Children's Literature - Joyce RiceFor teachers and media specialists trying to build a multicultural collection, this will be a welcome addition. Nulwee is a Modoc Indian boy who lives in dread of the day when he will have to face the Bone Man. His grandmother has told him the frightening story ever since he was a young boy, how on the day he was born it was determined that he would be the one to face the Bone Man and bring back all the people that the Bone Man had devoured. The scratchboard illustrations add richness and depth to the story. An excellent read-aloud for this age group, as well as for older students studying Native American heritage. An artist's note and author's note is included to give additional background information about the legends and the making of the book.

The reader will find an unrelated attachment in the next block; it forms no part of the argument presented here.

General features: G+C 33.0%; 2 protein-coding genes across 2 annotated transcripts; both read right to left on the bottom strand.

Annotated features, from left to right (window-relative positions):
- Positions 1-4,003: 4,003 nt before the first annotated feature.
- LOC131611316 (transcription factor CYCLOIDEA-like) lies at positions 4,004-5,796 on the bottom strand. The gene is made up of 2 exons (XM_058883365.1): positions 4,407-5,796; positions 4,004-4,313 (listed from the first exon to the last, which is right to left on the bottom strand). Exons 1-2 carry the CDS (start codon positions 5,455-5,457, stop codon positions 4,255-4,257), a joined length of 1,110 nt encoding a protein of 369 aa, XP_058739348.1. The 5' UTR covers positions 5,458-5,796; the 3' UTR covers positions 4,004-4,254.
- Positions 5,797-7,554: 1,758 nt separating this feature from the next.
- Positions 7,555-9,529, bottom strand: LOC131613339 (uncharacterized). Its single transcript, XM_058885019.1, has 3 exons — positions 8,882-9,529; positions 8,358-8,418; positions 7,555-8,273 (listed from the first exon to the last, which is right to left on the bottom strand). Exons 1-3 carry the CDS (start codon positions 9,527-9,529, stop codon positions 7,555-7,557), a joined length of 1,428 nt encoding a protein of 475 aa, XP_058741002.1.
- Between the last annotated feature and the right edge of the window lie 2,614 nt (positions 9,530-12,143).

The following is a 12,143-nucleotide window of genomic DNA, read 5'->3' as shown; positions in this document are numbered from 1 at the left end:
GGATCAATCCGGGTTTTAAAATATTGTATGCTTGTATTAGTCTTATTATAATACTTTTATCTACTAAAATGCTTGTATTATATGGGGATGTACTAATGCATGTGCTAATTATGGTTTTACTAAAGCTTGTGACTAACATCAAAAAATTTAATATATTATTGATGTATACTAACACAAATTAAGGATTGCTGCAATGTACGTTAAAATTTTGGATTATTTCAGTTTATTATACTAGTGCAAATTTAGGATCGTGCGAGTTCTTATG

School Library Journal - School Library JournalGr 3-5--McCurdy's stark scratchboard illustrations bring an appropriate, near-grotesque atmosphere to this Modoc monster story. Against a backdrop of a mostly black field, brisk lines streaked with subdued earthy tones deftly fashion both a malevolent creature and a likable young protagonist. Since his birth, Nulwee has been repeatedly told by his grandmother that one day he must kill the Bone Man. This huge skeletal creature who now lies asleep had, in an evil rage, drunk the river dry and devoured all of the people. Then one day, Nulwee unwittingly awakes the Bone Man, whose daily demands for food increase his strength and power. Finally, taunted beyond endurance, the boy gathers his courage and, remembering that the Bone Man's heart is in his little finger, carefully aims his arrow and destroys the evil creature. Author and artist notes give helpful background information about this rite-of-passage story. The monster element will spark children's imaginations, making this a good tale to use beyond Native American studies.--Barbara Elleman, Marquette University, Milwaukee, WI
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